Anyte of Tegea (Ανύτη η Τεγεάτις, (Ανύτη) (fl. early 3rd century BC) was an Arcadian poet, admired by her contemporaries and later generations for her charming epigrams and epitaphs. Antipater of Thessalonica listed her as one of the nine earthly muses.
At least 18 of her epigrams, written in the Doric dialect, survive in the Greek Anthology; an additional six are doubtfully attributed to her. Even so, we have more complete poems by Anyte than any other Greek women, since the nine books of Sappho survive only in fragments.
She was the first to write epitaphs for animals, and one of the first known to write vivid descriptions of untamed nature. The following example (translated by Marilyn B. Skinner) is of a status of Aphrodite, often known as the "Cyprian" because of her origin:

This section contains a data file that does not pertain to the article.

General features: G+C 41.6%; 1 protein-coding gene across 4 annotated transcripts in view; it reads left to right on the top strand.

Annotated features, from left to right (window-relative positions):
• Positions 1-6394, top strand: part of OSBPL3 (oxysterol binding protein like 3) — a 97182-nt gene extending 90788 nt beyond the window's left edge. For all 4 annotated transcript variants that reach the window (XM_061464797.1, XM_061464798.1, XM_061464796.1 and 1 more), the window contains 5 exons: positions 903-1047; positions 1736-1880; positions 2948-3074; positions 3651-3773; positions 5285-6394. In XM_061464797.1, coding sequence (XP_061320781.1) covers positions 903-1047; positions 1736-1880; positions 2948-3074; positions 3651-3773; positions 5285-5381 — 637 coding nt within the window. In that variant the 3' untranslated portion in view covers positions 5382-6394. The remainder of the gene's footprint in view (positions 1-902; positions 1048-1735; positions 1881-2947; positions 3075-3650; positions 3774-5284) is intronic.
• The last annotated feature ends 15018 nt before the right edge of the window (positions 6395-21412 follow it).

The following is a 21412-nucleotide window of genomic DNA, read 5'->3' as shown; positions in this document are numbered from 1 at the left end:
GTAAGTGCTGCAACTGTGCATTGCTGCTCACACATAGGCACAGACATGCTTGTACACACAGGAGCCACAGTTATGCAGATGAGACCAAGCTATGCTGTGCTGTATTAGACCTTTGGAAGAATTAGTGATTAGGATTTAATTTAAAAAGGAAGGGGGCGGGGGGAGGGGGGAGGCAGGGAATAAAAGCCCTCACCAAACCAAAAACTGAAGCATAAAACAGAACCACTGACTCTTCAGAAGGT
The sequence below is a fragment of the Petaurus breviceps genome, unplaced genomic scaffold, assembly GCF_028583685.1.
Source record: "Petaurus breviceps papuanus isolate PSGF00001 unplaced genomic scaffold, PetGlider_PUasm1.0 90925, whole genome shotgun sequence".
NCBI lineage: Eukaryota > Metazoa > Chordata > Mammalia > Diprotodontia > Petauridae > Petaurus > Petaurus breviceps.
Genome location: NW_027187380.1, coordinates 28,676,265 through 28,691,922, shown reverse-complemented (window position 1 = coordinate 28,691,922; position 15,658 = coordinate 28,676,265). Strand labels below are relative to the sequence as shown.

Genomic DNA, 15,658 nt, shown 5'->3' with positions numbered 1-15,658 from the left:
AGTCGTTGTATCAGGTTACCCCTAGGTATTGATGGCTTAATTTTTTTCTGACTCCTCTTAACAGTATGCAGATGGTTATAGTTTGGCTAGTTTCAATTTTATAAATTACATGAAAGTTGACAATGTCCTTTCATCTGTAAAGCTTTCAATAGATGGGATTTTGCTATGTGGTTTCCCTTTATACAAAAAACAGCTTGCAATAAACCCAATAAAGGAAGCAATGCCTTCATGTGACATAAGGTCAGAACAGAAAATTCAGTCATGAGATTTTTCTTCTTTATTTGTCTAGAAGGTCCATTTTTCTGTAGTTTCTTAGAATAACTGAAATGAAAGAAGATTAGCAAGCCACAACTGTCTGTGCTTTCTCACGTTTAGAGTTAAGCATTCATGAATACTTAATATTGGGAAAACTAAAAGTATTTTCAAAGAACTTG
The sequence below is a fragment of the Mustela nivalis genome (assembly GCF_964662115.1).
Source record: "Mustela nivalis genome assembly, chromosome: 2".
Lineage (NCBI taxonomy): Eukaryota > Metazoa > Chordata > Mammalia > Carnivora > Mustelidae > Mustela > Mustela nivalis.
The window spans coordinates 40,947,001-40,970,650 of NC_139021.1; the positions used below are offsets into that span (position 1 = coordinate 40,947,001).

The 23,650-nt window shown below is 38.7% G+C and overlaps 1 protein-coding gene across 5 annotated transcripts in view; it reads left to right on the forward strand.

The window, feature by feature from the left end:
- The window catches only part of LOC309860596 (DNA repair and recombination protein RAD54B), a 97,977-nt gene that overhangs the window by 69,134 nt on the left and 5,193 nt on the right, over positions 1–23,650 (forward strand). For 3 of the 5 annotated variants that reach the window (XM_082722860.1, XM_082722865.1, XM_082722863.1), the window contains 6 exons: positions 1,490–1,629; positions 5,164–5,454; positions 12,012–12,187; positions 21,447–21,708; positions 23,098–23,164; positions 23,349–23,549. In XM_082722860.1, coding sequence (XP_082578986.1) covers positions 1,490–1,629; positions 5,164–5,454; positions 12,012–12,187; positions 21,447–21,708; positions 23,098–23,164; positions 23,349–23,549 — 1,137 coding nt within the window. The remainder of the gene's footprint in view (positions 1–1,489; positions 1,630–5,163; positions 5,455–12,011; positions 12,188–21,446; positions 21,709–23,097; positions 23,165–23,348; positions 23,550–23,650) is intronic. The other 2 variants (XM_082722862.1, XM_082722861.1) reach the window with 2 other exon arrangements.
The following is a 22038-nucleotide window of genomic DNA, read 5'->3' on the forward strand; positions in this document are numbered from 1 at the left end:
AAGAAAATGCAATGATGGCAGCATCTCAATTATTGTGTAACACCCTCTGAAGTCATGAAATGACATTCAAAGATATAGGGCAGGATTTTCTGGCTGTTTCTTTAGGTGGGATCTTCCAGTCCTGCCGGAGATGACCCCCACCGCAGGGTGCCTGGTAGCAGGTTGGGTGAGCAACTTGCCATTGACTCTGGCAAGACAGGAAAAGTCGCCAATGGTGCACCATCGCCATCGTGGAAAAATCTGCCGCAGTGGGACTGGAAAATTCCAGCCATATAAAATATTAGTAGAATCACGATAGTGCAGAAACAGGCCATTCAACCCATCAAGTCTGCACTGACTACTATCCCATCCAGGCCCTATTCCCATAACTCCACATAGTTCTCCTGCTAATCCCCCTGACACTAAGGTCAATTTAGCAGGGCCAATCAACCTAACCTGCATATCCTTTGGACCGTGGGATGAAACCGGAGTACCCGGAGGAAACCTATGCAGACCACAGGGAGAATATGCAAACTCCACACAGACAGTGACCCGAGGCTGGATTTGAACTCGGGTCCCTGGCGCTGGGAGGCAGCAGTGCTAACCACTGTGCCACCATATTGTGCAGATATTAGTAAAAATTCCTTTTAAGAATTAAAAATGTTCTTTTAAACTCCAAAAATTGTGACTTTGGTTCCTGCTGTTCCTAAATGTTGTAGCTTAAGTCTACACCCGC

|This is the site of the Cyprian, since it is agreeable to her
to look ever from the mainland upon the bright sea
that she may make the voyage good for sailors. Around her the sea
trembles looking upon her polished image.
|Κύπριδος οὗτος ὁ χῶρος, ἐπεὶ φίλον ἔπλετο τήναι
αἰὲν ἀπ᾽ ἠπείρου λαμπρὸν ὁρῆν πέλαγος,
ὄφρα φίλον ναύτηισι τελῆι πλόον· ἀμφὶ δὲ πόντος
δειμαίνει λιπαρὸν δερκόμενος ζόανον.
is agreeable to her
M. J. Baale, Studia in Anytes Poetriae Vitam et Carminum Reliquias (Haarlem, 1903)
- Anyte bio and excerpts (http://home.infi.net/~ddisse/anyte.html)
- Anyte literature (http://home.hetnet.nl/~kuyvhov/anytelit.htm)
- Marilyn B. Skinner notes (http://www.stoa.org/diotima/anthology/erinna.shtml)
Medieval Greece / Byzantine Empire
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